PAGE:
Read along while I regale you with everything I know about these great guitars including why it still may just be everything I need in a guitar along with the reason for me now owning a
fifth sixth seventh copy.
I may have a problem.
The S300 and corresponding B301 bass were the first of the New Generation of Solid Bodies by Guild, and they produced instruments in this shape for probably 4-5 years or so, expanding the line to the S60, S65D, S70, and others after the first year. The later S275s and such have different shapes to them and are not of the same series. These guitars also do not have a name associated with the model number like many other Guilds.
And I still want that Lucite S300 from the ad.
The S300AD was pretty much the flagship electric guitar for Guild in the late ’70s and early ’80s and ads of the time described it as the best-selling guitar that Guild had ever made. I don’t have the ability to validate that statement but given the popularity of the Guild S-100 and various Bluesbirds that were made for periods spanning decades, I have my suspicions that this may be marketing hyperbole. Regardless, they are fantastic guitars as anyone who has owned one will likely tell you.
Vintage examples of the S300AD in use can be hard to come by, which is likely why the guitar and its oddly shaped brethren never became more popular, however a commenter on my Guild S300 review mentioned the inside of the Queen Jazz album, so I found my copy and did some looking which lead to a wonderful surprise!
Speaking of Kim Thayil’s blonde S300AD, I just about had a heart attack when I first saw this picture because at first glance I thought he might have my old guitar that I sold in one of the most foolish decisions of my entire life.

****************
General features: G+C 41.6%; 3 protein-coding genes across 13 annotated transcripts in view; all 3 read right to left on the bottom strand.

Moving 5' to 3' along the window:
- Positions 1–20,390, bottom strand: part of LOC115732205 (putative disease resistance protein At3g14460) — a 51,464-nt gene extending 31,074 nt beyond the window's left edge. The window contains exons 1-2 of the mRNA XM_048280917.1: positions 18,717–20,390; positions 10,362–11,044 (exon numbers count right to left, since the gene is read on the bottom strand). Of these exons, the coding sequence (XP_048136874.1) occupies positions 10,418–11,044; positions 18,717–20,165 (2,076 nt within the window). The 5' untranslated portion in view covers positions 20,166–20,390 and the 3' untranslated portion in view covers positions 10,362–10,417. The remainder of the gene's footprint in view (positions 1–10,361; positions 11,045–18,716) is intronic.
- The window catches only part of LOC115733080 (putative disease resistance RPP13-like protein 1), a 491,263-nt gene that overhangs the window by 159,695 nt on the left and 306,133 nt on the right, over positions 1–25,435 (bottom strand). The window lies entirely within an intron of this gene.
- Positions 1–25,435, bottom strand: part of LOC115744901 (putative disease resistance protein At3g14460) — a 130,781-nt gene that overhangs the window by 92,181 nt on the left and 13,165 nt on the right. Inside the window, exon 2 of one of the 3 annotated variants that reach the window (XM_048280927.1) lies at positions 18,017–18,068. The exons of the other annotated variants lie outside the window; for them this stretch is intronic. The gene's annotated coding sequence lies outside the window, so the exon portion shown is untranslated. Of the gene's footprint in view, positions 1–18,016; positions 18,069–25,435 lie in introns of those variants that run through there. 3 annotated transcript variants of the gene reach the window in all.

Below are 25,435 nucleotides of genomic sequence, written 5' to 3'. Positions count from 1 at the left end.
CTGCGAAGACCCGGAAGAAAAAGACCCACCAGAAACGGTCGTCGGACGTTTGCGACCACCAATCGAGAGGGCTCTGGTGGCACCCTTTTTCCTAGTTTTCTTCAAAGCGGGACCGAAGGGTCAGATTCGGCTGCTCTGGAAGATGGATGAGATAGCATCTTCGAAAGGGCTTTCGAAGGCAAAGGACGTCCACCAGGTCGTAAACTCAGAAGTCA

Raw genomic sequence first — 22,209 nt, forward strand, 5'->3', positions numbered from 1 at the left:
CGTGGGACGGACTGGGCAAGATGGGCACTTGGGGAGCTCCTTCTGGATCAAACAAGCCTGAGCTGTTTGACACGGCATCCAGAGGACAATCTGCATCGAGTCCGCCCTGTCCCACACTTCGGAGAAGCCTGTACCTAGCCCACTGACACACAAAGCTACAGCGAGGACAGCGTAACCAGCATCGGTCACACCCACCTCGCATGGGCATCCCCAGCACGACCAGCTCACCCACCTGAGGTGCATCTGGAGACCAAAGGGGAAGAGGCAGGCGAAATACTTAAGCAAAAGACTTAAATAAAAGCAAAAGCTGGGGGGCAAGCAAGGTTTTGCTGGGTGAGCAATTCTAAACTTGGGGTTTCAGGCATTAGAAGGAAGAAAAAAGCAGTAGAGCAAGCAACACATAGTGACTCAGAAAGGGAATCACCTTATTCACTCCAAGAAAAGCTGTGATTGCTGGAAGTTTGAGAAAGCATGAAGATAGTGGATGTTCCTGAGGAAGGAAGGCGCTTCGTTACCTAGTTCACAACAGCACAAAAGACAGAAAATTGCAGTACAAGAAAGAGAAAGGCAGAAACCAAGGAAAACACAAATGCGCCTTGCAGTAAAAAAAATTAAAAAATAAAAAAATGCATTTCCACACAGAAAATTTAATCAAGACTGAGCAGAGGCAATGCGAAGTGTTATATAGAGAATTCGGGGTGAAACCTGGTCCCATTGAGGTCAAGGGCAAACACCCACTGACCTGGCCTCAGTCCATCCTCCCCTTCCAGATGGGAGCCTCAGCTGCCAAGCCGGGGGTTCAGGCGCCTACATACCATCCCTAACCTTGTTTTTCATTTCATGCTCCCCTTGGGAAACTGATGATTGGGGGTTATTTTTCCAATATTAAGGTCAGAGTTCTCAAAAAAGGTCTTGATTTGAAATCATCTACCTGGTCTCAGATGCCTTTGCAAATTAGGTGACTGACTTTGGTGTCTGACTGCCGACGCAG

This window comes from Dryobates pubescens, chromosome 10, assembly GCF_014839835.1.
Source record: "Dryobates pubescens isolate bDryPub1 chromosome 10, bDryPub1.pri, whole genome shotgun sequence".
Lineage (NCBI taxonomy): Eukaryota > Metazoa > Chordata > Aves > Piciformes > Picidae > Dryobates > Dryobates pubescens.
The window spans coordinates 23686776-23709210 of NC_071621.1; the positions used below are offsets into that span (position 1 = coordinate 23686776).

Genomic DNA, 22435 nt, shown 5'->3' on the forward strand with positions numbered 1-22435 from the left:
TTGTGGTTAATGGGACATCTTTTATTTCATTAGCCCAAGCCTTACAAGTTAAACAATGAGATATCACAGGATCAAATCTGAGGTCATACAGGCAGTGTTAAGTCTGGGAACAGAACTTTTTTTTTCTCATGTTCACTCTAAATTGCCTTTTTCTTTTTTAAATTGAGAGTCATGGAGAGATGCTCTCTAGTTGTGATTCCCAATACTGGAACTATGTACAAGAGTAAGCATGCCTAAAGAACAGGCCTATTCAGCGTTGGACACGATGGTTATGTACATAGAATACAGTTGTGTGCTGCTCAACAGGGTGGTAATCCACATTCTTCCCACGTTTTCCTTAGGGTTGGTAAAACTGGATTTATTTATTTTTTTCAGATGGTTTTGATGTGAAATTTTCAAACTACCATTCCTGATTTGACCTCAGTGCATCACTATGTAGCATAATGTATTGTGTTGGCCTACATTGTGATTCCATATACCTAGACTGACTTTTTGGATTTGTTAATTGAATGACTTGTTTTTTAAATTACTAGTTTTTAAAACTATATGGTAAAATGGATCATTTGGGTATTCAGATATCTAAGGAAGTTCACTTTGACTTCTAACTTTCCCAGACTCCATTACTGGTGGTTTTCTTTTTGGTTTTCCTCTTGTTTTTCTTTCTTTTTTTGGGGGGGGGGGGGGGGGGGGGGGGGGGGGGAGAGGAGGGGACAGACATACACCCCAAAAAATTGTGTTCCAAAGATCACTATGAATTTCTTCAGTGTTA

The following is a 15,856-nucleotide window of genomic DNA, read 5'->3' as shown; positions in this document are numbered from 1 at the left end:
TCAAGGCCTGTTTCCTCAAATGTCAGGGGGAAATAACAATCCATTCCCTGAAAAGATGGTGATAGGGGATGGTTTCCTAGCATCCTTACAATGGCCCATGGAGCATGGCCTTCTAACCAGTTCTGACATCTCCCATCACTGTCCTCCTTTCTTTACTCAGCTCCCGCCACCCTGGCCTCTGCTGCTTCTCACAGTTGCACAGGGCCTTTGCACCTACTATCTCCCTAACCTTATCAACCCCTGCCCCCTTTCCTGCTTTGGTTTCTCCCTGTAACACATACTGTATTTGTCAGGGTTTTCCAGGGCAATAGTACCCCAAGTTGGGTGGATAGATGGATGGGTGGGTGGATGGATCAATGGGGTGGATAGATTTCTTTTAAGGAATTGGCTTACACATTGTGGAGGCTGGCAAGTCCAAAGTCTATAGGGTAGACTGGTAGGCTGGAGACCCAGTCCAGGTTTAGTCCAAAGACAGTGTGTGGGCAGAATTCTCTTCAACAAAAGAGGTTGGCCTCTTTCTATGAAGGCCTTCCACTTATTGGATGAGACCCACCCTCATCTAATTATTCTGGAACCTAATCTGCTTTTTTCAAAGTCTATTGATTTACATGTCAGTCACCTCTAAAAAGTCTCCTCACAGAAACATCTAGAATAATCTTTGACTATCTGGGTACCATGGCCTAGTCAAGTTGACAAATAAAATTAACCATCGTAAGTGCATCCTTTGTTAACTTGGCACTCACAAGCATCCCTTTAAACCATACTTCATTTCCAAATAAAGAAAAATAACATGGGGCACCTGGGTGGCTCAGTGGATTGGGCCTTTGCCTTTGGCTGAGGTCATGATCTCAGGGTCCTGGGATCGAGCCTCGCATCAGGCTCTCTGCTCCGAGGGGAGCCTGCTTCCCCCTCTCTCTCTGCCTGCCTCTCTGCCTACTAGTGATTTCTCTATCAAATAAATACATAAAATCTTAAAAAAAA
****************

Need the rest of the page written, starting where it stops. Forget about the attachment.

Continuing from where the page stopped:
Allow me to pine for a lost love.
A Brief Lament
That guitar was serial number 205109 and it was the first thing that I’d ever bought with my own money at the age of 16 after working summer jobs in high school. It was my only guitar for 25 years and I lament its sale almost daily some 15 years after making the foolish mistake of selling it. I bought it at Mike’s Music in Stirling, NJ which you can read about briefly in my 2000 Guild Starfire IV review. I can remember the guitar hanging on the wall before I bought it, and I can remember every detail of the transaction. Sadly, Mike Tor (the owner) is no longer with us.
I serenaded girls with this guitar, played countless gigs with this guitar, won talent shows with this guitar, and learned how to play serious music on this guitar. The wear you see on the pickup bobbins in the photos is 100% from me since I was the original owner. I played it so much I had to have the frets redone, and they were redone by Mike’s Music. This guitar was a part of my life in a way that few other things were. It was the guitar that made me love Guilds, and it’s the guitar that started a love for the instrument and the brand that would one day cause me to write all of these reviews.
I actually called the guy a couple of years after the sale asking to buy the guitar back, but he said, “no”, offering to help me buy another. I don’t need another; I’ve got plenty. I want mine back.
In my never-ending quest to collect and review Guilds, I am forever on the lookout for this guitar but it has never shown up for sale. Please, if you have this guitar, contact me so I can get it back. I’ll happily trade you for a better one. Maybe two. I’m happy to to pay too much for it or otherwise lose money on the deal. I don’t care; I just want it back.
The finish itself is usually quite well done and I’ve never played one that felt tacky. I have seen more than one with subtle finish blemishes where the fretboard meets the top, but those have never affected play and I’ve never seen the issue spread. My original S-300A-D had such a blemish which is why I tend to notice it on others.
The ash-bodied S300s have beautiful grain and I think most of them I see are finished in blonde so that the nice grain can shine through. The sunburst models are more uncommon but still manage to show off that great grain, and though I may be biased from having such a beautiful example, I daresay that the sunburst model is more beautiful than the blonde. That’s saying something, too, because I *loved* my blonde S300AD!
Fretboard and Neck
six seven, now) and while I generally dislike this smaller nut size, the necks tend to be deep enough to make playing them enjoyable. The necks are not huge, but they’re not pencils, either.